I buy new cars infrequently, typically every 10 to 12 years. So when I bought a new car in 2003 I was surprised at the many advances in technology since I’d purchased my previous car, a 1993 Honda. One advance I was particularly pleased with was a sensor that automatically detects low air pressure in my tires. It is sometimes hard to tell by looking at a tire if its pressure is low, and checking tires manually is a dirty job, so I did it infrequently. A continuous test of tire pressure was, I thought, a tremendous invention.
During the same period in which car manufacturers invented ways to test tire pressure continuously, software development teams learned that testing their products continuously was also a good idea. In the early days, back when we wrote programs by rubbing sticks together, we thought of testing as something we did at the end. It wasn’t quite an afterthought, but testing was intended to verify that no bugs had been introduced during the prior steps in the development process. It was kind of like making sure the oven is off, the windows are closed, and the front door is locked before heading out for a vacation. Of course, after we saw all the things that had gone wrong during the prior steps of the development process (how could they not?) testing came to be viewed not as a verification step but as a way of adding quality to a product.
It wasn’t long before some teams realized that testing quality at the end was both inefficient and insufficient. Such teams typically shifted toward iterative development. In doing so, they split the lengthy, end-of-project test phase into multiple smaller test phases, each of which followed a phase of analysis-design-code. This was an improvement, but it wasn’t enough. And so with Scrum we go even further.
Scrum teams make testing a central practice and part of the development process rather than something that happens after the developers are “done.” Rather than trying to test quality after a product has been built, we build quality into the process and product as it is being developed.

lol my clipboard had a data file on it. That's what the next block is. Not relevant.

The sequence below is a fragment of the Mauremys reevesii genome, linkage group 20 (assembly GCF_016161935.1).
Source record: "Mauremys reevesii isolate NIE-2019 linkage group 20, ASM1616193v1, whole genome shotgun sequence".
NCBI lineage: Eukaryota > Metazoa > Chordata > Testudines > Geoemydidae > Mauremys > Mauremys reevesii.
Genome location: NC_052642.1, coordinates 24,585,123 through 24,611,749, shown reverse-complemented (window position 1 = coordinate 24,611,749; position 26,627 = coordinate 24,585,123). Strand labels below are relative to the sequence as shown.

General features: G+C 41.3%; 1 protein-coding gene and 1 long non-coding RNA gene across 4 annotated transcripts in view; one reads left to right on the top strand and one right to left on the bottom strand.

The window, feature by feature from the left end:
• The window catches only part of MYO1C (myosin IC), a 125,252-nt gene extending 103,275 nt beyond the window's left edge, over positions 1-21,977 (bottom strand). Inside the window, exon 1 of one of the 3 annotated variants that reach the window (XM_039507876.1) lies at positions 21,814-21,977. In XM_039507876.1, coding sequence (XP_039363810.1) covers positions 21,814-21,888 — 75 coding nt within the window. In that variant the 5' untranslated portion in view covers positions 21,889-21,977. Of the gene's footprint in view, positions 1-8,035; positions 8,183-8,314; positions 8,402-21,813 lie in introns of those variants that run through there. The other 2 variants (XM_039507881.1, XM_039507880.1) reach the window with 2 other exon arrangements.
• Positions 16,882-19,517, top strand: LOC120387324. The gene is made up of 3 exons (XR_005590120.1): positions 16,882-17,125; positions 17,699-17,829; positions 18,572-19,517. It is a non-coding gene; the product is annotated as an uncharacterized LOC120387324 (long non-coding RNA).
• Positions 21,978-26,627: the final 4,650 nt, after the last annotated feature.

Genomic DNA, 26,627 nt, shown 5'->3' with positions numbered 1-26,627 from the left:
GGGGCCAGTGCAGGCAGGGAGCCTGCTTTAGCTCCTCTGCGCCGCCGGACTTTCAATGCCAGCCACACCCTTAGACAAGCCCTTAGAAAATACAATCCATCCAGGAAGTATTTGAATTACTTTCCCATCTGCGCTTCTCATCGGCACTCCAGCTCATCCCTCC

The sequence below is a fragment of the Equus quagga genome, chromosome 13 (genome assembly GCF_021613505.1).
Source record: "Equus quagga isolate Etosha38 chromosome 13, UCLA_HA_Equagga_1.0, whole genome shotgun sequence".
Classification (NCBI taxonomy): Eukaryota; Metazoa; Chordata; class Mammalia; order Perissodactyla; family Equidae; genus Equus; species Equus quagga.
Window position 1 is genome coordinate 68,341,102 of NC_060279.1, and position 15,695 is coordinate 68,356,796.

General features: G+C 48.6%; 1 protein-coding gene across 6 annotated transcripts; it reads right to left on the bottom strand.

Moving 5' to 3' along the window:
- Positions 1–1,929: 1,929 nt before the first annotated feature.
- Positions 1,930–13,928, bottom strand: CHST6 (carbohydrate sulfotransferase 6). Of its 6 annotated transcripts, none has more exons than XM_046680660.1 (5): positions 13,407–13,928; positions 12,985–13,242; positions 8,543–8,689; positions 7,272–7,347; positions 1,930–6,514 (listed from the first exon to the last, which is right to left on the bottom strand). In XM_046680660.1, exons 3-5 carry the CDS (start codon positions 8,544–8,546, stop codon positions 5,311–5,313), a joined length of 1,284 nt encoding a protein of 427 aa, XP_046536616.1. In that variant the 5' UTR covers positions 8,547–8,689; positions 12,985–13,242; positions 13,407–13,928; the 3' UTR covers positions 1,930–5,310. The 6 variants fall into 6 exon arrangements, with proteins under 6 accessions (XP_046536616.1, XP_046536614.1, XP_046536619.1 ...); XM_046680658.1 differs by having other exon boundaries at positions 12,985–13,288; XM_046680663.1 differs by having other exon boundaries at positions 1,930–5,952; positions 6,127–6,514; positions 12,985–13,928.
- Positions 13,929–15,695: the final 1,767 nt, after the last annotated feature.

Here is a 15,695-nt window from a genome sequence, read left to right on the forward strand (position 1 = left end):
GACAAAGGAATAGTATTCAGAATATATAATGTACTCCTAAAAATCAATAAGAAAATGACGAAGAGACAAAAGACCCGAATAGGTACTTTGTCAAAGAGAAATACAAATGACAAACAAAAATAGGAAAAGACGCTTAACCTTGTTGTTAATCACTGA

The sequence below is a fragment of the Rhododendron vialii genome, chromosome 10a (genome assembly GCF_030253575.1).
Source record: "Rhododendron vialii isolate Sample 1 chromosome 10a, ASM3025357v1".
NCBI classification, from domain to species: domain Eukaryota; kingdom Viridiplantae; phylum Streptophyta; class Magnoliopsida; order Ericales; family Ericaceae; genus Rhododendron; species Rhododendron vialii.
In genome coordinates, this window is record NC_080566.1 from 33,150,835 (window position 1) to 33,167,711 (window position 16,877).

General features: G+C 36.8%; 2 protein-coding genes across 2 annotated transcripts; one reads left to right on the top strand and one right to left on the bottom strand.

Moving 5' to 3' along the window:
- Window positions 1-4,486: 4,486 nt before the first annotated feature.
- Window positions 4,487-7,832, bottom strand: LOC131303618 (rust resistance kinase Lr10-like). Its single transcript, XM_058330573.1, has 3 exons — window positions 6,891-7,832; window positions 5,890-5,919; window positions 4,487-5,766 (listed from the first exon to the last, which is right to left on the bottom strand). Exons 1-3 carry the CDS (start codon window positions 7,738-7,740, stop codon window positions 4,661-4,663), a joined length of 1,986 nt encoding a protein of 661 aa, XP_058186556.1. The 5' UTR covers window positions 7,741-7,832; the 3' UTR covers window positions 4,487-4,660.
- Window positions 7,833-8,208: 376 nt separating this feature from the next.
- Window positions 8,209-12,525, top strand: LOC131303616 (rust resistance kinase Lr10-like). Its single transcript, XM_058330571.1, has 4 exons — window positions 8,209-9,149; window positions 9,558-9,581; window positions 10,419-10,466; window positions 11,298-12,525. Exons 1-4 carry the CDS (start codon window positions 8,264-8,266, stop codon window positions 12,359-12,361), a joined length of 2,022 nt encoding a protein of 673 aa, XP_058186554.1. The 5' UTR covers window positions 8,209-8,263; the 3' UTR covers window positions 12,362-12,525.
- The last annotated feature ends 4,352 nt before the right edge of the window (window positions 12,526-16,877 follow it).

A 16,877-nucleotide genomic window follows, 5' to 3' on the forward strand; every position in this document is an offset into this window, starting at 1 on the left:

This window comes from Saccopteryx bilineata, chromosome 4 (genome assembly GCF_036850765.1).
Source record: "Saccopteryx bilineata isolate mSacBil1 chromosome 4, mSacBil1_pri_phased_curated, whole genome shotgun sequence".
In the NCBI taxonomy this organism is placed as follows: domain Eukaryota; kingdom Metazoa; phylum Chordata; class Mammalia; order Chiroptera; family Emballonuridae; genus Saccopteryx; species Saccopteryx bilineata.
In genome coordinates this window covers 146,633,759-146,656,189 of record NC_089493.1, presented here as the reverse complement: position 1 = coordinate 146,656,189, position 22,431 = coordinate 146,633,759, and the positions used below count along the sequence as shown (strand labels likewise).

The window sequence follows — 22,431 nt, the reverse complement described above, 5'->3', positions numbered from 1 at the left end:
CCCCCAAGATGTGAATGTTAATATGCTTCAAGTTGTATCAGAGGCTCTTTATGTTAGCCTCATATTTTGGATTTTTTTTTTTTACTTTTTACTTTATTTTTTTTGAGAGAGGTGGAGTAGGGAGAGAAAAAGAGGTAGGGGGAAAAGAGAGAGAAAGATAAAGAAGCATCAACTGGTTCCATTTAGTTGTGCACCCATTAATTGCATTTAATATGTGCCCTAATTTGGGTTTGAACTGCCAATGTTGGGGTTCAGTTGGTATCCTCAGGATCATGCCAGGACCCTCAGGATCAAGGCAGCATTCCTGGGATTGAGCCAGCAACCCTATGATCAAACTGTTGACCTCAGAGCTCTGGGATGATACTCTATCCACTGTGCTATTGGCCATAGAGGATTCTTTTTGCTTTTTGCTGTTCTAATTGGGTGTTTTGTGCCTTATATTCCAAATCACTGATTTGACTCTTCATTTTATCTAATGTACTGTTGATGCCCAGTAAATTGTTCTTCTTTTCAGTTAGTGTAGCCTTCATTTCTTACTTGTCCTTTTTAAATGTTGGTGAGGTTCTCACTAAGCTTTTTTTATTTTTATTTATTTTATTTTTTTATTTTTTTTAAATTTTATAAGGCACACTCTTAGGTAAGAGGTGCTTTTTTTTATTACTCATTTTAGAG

Why Testing at the End Doesn’t Work
There are many reasons why the traditional approach of deferring testing until the end does not work:
It is hard to improve the quality of an existing product. It has always seemed to me that it is easy to lower the quality of a product but that it is difficult and time consuming to improve it. Think about a time in your past when you were working on an application that had already shipped. Let’s say you were asked to add a new set of features while simultaneously improving the existing application’s quality. Despite lots of good work on your part, it is likely that months or even a year or more passed before quality improved enough that users could notice. Yet this is exactly what we try to do when we test quality into a product at the end.
Mistakes continue unnoticed. Only after something is tested do we know that it really works. Until then you may be making the same mistake over and over again without realizing it. Let me give you an example. Geoff led the development of a website that was getting far more traffic than originally planned. He had an idea that he thought would improve the performance of every page on the site, so he implemented the change. This involved him writing some new Java code in one place and then going into the code for each page and adding one line to take advantage of the new, performance-improving code. It was tedious and time consuming. Geoff spent nearly an entire two-week sprint on these changes. After all that, Geoff tested and found that the performance gains were negligible. Geoff ’s mistake was in not testing the theoretical performance gains on the first few pages he modified. Testing along the way avoids unpleasant surprises like this at the end.
The state of the project is difficult to gauge. Suppose I ask you to estimate two things for me: first, a handful of new features;